How was it dealing with the expectations and pressure of the final season to such a beloved show?

Patel: Truthfully, I don’t think there was any additional pressure. I edit every episode with the same approach. You watch the performances, you read the script, and you react to what you are seeing. 

It was labor intensive but the great thing is, I had so much trust in Jason and Chris. I always knew they had my back. Also Mary and Mike are being very humble, but they’re both stellar assistants. So when you’ve got that support system, it makes my job and I’m sure Cindy’s job easy to create and tell the story. So back to your question, I didn’t treat the final season any differently.

Chin: I’d say the same, we didn’t have any different approach in terms of how we tackled our day. Maybe there was more pressure higher up since they’re shooting it.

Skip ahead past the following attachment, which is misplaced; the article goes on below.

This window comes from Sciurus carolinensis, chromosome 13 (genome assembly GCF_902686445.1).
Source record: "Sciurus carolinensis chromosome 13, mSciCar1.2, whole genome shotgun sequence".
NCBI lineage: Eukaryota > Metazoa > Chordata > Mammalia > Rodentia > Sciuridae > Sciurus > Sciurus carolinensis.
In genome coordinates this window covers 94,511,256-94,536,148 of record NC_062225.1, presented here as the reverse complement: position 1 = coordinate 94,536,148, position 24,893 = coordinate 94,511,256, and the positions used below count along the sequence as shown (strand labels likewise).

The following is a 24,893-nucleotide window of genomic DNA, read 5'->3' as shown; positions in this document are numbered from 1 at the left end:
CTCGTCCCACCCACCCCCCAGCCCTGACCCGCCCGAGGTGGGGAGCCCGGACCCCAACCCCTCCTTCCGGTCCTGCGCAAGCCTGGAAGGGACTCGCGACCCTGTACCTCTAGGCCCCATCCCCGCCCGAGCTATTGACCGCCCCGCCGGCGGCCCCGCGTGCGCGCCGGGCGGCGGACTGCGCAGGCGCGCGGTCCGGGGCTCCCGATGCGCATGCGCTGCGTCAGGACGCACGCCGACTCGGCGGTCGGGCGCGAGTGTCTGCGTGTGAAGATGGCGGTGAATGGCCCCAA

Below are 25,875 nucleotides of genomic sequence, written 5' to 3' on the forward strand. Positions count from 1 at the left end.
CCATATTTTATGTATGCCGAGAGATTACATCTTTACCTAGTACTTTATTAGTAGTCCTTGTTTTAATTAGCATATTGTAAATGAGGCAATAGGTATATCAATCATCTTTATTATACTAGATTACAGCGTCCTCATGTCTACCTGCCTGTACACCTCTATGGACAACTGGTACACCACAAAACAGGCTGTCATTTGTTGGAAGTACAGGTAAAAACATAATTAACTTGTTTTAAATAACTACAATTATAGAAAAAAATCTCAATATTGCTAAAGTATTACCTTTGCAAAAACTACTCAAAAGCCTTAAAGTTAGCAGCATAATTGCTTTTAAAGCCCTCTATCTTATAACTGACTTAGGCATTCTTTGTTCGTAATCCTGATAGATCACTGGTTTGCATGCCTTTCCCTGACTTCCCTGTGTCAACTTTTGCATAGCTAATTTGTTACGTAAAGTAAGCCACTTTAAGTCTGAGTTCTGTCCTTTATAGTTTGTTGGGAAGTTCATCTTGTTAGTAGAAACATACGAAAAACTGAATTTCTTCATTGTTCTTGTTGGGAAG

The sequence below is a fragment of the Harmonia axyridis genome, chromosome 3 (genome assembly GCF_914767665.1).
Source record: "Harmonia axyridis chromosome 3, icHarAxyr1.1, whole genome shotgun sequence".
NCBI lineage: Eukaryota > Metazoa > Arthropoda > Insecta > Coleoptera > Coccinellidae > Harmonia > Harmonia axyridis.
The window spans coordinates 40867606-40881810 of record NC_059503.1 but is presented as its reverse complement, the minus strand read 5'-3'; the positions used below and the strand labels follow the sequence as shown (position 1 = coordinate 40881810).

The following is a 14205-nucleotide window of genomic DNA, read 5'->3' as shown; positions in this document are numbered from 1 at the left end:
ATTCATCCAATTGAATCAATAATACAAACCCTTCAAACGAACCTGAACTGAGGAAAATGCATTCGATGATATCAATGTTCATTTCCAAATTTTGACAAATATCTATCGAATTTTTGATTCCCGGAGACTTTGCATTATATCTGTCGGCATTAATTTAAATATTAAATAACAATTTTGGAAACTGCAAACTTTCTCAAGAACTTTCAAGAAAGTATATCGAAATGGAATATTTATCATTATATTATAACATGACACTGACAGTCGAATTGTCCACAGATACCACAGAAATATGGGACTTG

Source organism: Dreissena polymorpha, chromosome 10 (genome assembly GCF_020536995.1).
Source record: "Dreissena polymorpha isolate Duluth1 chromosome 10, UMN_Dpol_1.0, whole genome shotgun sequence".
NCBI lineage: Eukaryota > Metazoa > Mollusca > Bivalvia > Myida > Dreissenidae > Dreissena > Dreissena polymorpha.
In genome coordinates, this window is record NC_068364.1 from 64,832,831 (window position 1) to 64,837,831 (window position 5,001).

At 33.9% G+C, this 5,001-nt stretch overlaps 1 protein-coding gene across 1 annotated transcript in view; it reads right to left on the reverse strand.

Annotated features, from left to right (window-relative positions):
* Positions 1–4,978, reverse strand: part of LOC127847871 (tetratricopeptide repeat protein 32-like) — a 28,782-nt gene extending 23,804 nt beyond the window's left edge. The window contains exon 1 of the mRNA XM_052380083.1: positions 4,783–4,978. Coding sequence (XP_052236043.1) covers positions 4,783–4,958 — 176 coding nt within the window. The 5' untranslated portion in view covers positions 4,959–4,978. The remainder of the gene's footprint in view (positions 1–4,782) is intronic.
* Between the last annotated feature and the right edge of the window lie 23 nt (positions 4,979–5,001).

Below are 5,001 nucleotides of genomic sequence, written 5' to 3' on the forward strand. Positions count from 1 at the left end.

Patel: Jason set the aesthetic template in the first season, right? So we knew the show, the characters, and their journeys. Now it was just landing all the planes and making sure the moments really resonated, which I guess was the biggest challenge.

What were your initial reactions to the show’s conclusion?

Patel: Before I even started in October 2020, Chris sent me all 12 scripts. So I read all of them and was like, “oh my God, where’s this going?” Chris told me, “14 is going to be polarizing, either you’re going to love it or you’re not.” That was the lane he chose and that decision was deliberate. So when I read it, it took me a few days to process. I think it’s the right ending, they were never going to get away from the mess they created and they all survive, but do they really survive?